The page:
WDFW Commission Members To Talk Coastal Steelhead Issues Friday
As Washington’s steelheading world continues to roil over WDFW’s decision this week to ban angling from floating devices and other conservation-based restrictions on coastal systems this winter, several of the state agency’s overseers will hold an unexpected meeting on the issue tomorrow afternoon.
Held at the request of the Fish and Wildlife Commission’s Fish Committee, a special meeting notice posted this morning says that Fish Program staffers will brief Chair Larry Carpenter and members Dave Graybill, Don McIsaac and Bob Kehoe, as well as take public comment, on Friday from 1 to 3 p.m. via Zoom.
Subjects include “long-term trends, 2020-21 forecast, management actions to meet conservation objectives and fishing opportunity” for steelhead this season.
Indeed, there will be angling for both hatchery and native fish, but unlike past years, fishing out of a drift boat, jet sled or pontoon won’t be allowed, a massive change but a measure that state fish managers expect to keep impacts low and thus allow for a season.
This morning, a WDFW Facebook post linking to that explanation is filled with angry comments that reflect the way some steelheaders are feeling about the restrictions, which also include a ban on bait and scents, and single-hook-only rules.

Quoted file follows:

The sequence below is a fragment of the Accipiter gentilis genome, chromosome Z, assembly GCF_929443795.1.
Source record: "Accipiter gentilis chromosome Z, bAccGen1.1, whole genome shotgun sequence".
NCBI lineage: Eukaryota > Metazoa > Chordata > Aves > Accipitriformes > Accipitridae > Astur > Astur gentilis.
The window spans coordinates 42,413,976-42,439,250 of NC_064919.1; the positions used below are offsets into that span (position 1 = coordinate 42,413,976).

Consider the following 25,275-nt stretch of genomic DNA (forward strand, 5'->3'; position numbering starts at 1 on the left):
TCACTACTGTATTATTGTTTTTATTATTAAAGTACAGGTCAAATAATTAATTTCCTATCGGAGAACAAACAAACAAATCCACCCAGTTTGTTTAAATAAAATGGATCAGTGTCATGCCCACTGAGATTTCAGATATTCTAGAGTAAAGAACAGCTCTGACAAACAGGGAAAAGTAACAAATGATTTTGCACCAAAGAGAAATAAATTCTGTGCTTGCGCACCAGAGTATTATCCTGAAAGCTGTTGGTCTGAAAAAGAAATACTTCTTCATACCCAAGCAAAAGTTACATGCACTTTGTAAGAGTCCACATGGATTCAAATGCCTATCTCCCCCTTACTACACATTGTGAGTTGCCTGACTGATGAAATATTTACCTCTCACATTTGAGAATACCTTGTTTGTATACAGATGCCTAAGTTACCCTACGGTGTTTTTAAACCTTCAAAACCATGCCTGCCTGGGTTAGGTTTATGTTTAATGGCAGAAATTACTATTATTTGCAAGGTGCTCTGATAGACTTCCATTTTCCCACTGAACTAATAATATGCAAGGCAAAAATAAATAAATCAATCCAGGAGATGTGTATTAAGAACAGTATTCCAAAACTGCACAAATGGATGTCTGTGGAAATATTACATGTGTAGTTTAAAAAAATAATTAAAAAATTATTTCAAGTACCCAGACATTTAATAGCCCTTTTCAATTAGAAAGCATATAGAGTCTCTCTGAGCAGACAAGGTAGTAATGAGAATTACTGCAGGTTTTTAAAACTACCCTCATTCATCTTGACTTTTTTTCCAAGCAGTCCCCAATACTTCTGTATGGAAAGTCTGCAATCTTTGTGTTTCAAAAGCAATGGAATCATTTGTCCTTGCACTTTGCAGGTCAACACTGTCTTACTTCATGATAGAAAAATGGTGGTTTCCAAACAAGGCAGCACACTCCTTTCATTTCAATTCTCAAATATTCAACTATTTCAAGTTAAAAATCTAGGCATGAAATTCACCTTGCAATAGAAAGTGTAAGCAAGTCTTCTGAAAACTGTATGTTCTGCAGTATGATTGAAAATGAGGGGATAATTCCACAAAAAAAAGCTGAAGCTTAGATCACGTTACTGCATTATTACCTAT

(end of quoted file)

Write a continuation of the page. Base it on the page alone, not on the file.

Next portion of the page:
Meanwhile, guide Mark Coleman is encouraging frustrated anglers to post upside-down pictures of steelhead in protest on Facebook – like he did immediately after the announcement – along with the hashtag #wdfwtheiragenda, and you can guess what WDFW stands for in this case.
All the new regulations go into effect Dec. 14 on systems from the Forks area south through Willapa Bay, including Grays Harbor tributaries.
The changes follow fast-tracked wild winter steelhead forecasts, a late November meeting, discussion with guides, and internal discussions on how to meet statewide steelhead management goals and spawning escapement needs.
Other options WDFW looked at to deal with chronic poor returns to the Chehalis in particular and other South and Central Coast streams included a complete season closure, no fishing after March 1 or opening only the Quillayute.
Last Friday, Chair Carpenter expressed surprise and embarrassment that the commission had been caught flat-footed on the fast-moving decision.
Coastal steelhead issues are also expected to be a topic on Fish Hunt Northwest this evening from 6-8 p.m. as well.